Then she gives it a sniff from Starboard
So we were at the local phone company office here in American Samoa 'Blue Sky' to buy a sim card for our cell phone.  A few of the 'Blue Sky' guys were working on setting a holiday tree in the stand and I asked if I could have the a few of the branches they trimmed off.  Back on s/v LightSpeed I crafted a holiday wreath.

Pago Pago, American Samoa

 Shane of s/v Clover and Eric of s/v Sidetrack aboard s/v LightSpeed.
 Fred and Cinda of s/v Songline row over in their 8' Fatty knees rowing dinghy with Doug of s/v Windcastle aboard.
 Kathy heading back to s/v LightSpeed on particularly calm and rain free evening in Pago Pago, American Samoa.
A view of the anchorage of Pago Pago Harbor, American Samoa from the 62' above the water at the top of s/v LightSpeed's mast.

Wednesday, November 21, 2012

More election day photos

Pago Pago Harbor, American Samoa

 LightSpeed anchored in Pago Pago, American Samoa in the shadow of the aptly named 'Rainmaker' mountain.   Rainmaker located on the East end of the Pago Pago anchorage forces the moisture landed trade winds aloft where they promptly unleash a deluge of rain.  A transition from bright sunshine to pouring rain is hard to predict and every trip ashore holds a solid chance of a soaking,
 Looking west into the terminus of Pago Pago harbor.  Grey skies and light rain at the moment.
A view from the Port Captians office looking toward the West where the yachts anchor at the head of the bay.

Outside Pago Pago harbor the scenery quickly improves.
Crystal clear waters and nice reef flank the Pago Pago harbor entrance with Rainmaker to the NE.

Party Affiliations. Election time in American Samoa

Got to love how the locals get out the vote here in American  Samoa.  

Saturday, November 17, 2012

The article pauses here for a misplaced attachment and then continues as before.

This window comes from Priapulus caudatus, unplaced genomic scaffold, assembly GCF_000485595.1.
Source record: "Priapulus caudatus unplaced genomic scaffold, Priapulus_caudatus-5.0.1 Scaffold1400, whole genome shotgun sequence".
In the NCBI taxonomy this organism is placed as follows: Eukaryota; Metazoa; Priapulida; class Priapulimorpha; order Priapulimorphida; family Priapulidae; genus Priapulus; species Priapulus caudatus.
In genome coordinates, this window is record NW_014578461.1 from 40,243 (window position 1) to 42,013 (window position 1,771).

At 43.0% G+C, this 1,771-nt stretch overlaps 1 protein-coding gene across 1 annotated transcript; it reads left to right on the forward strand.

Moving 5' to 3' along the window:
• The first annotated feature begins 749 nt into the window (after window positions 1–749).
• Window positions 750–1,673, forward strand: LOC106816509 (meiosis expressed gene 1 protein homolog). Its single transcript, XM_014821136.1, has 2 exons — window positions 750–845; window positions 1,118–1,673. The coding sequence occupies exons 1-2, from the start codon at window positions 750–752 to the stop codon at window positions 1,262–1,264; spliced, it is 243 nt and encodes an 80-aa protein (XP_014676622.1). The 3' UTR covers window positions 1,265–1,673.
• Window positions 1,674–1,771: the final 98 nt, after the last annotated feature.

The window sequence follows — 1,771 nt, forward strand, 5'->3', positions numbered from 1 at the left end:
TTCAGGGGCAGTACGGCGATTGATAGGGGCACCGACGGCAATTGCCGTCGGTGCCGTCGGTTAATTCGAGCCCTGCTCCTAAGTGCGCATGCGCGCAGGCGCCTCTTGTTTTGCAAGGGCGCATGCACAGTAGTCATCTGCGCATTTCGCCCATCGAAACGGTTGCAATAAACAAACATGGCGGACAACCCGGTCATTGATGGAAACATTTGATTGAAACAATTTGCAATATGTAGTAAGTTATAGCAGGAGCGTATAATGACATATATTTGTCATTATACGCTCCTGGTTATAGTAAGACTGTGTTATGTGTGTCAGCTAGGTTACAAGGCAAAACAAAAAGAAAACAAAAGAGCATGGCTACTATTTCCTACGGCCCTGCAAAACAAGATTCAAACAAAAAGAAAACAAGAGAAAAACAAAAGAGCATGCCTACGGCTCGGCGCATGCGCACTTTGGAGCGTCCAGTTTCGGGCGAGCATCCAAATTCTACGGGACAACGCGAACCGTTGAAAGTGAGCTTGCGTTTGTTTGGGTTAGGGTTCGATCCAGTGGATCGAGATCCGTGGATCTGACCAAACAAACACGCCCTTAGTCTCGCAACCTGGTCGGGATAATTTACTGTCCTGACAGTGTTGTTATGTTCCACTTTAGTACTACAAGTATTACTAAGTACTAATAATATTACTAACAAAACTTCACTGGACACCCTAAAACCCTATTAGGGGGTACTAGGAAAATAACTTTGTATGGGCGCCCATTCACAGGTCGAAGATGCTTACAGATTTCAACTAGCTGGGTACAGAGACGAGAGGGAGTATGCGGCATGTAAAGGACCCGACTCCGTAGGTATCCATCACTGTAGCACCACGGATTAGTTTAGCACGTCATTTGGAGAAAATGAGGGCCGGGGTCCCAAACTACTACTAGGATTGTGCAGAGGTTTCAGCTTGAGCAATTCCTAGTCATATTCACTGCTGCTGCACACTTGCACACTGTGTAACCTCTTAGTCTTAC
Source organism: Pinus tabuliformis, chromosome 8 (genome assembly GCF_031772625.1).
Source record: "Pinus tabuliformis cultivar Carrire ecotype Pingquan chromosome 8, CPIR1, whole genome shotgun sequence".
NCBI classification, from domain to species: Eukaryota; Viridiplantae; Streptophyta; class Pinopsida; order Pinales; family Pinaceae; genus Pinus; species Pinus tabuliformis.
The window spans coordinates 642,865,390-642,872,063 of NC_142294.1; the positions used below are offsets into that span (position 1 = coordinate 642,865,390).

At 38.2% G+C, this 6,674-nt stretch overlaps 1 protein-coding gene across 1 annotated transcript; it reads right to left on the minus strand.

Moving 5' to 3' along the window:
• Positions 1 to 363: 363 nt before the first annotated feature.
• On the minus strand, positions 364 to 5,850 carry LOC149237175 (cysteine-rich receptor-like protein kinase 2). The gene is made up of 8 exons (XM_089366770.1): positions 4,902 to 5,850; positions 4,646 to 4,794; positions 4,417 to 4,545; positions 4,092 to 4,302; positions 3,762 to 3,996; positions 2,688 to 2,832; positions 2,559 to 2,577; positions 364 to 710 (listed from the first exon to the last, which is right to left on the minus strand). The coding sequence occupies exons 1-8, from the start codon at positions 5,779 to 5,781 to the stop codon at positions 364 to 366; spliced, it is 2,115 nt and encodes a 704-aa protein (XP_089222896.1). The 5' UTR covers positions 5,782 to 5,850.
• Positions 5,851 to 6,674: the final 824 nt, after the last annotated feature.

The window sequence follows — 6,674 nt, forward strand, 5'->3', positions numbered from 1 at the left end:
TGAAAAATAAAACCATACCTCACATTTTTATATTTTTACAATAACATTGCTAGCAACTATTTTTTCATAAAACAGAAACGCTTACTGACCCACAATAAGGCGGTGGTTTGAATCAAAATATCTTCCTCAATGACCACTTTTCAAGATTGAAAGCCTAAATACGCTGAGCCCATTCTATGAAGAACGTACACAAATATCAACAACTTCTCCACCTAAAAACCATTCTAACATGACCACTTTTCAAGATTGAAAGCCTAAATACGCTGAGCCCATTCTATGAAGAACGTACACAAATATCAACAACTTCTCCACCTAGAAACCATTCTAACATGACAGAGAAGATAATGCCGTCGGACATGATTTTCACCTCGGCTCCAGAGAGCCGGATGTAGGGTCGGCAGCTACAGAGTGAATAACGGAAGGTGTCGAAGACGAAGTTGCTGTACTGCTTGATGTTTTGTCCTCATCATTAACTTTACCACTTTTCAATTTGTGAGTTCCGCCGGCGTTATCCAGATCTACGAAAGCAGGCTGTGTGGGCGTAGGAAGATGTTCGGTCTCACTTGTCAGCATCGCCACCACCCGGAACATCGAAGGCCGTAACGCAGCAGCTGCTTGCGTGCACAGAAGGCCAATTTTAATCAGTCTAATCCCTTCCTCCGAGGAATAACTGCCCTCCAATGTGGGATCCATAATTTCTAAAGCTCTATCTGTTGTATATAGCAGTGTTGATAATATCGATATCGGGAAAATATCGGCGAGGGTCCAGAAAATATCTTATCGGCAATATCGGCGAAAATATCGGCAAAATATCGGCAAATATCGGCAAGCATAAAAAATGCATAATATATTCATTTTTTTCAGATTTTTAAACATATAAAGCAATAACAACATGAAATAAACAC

Mahi Mahi... American Samoa

46 pound Mahi Mahi caught about 50 miles from American Samoa.  We safely anchored in American Samoa.

Friday, November 16, 2012

46 pound Mahi Mahi

Landed a 46 pound Mahi Mahi today after a 25 minute battle!

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Almost to Samoa

TIME: 2012/11/16 20:53 (10:53AM local)
LATITUDE: 14-50.52S
LONGITUDE: 169-18.15W

About 85 nautical miles to Pago Pago, American Samoa and we are set to arrive around 1AM on Saturday morning. Pago Pago is a major port with good navigational aids and if the weather looks reasonable we'll go for it. The tough part will be anchoring in the dark. I understand the anchor situation is worse than it was in 2006 when at one point we had a rust 55 gallon drum stuck on the anchor. After the Tsunami in 2009 it now possible to foul your anchor with ever more interesting bits of debris like a kiddy swimming pool or Lazy Boy recliner.

The weather has been squally and it's getting hot, I suspect this is just a warm up for the real HOT that will come later in the tropical summer.

That's it for now.

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Thursday, November 15, 2012

Midnight Squall...

TIME: 2012/11/15 11:14 UTC (1:14AM local)
LATITUDE: 16-08.68S
LONGITUDE: 165-57.73W

Midnight Squall